Cities across California have passed temporary eviction moratoriums ahead of a state bill. And one case in Los Angeles shows it's helping people stay in their homes.
- Matt Tinoco, Housing and Homelessness Reporter
Democratic Candidates and Forum Recap
Southern California turned heads in the political universe with many — but not all — of the top Democratic presidential hopefuls in town. This weekend they showered attention on Democratic activists in Long Beach and courted Latino voters around Los Angeles.
- Libby Denkmann, Senior Politics Reporter
FBI Hate Crime Report
The number of hate crimes across the nation declined slightly last year but still, violence against individuals reached a 16-year high. That's according to numbers released by the FBI last week. A total of 7,120 hate crimes were reported in 2018 and the majority of those incidents nearly 60 percent were motivated by race and ethnicity bias. With that, we wanted to look at what's happening locally. Here in Los Angeles, there was a 13 percent increase in 2018 the highest in a decade, according to a recent report by the Center for Study of Hate and Extremism.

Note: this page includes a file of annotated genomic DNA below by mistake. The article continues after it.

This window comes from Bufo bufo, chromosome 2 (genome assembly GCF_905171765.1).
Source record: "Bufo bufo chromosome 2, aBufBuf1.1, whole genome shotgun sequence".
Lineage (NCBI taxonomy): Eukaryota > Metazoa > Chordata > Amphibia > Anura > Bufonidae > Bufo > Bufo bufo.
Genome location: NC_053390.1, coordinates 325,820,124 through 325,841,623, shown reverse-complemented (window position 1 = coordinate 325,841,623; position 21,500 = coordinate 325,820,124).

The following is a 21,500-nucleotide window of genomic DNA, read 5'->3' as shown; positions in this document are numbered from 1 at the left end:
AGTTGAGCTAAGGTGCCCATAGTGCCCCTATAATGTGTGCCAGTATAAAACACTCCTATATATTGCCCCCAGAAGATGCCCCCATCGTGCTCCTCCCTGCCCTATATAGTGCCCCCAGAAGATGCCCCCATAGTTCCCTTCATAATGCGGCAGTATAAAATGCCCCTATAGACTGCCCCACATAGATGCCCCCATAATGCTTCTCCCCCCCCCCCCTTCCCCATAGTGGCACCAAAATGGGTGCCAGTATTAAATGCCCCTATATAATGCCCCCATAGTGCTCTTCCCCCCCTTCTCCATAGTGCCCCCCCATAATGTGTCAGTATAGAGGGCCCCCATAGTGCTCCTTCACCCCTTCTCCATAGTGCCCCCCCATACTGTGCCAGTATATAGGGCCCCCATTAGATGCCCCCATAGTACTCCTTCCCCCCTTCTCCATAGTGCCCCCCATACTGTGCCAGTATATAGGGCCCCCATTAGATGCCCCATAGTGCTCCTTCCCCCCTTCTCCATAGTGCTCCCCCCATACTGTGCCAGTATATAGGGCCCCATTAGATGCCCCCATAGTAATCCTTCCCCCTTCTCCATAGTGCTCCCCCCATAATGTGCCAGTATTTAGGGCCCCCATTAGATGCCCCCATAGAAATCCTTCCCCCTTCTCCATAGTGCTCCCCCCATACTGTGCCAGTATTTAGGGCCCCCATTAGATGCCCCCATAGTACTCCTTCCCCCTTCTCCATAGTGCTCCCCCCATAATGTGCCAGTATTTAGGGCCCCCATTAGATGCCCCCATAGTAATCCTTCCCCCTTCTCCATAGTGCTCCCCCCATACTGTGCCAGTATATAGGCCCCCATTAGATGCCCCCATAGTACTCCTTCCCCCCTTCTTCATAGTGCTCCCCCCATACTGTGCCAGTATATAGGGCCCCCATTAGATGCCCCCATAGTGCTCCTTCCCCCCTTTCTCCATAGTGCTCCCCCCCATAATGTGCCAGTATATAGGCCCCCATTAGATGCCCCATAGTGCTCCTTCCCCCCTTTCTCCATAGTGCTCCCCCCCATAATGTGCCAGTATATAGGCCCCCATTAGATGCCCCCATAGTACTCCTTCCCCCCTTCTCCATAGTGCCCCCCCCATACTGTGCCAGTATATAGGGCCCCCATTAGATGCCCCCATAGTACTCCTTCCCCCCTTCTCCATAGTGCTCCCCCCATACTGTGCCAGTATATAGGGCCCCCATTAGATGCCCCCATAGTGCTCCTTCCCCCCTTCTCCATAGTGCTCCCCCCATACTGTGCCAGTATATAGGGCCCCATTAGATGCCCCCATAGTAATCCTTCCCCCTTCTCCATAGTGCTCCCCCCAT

- Detective Orlando Martinez, the hate crime coordinator for the Los Angeles Police Department
Monitoring the Drought Situation
After a wet winter last year, most of California is now dealing with abnormally dry conditions. So what does that mean for the future? Are we on the brink of another drought?
- Jay Lund, UC Davis
More from Less
When it comes to global warming, capitalism is often seen as the problem. The relentless need for corporate profits, many believe, is at odds with our natural environment. But a new book seeks to challenge that idea, arguing that capitalism might actually be the solution.
- Andrew McAfee, He's a principal research scientist at MIT and the author of "More From Less: The Surprising Story of How We Learned To Prosper Using Fewer Resources - and What Happens Next"
Every night in L.A., there are countless concerts and open mics, where performers try to get even a few minutes of time in the limelight. For local musicians, it can be hard to find their place in such a crowded field. But one group in Highland Park is trying to change that: At the Hermon Park Community Band, musicians gather at a bungalow in the Arroyo Seco Park every Saturday morning for something that's one part private lesson, one part songwriting workshop and one part jam session. It’s free and open to the public - no sign-up or registration required. You just drop in and grab an instrument. Take Two contributor Ari Saperstien reports.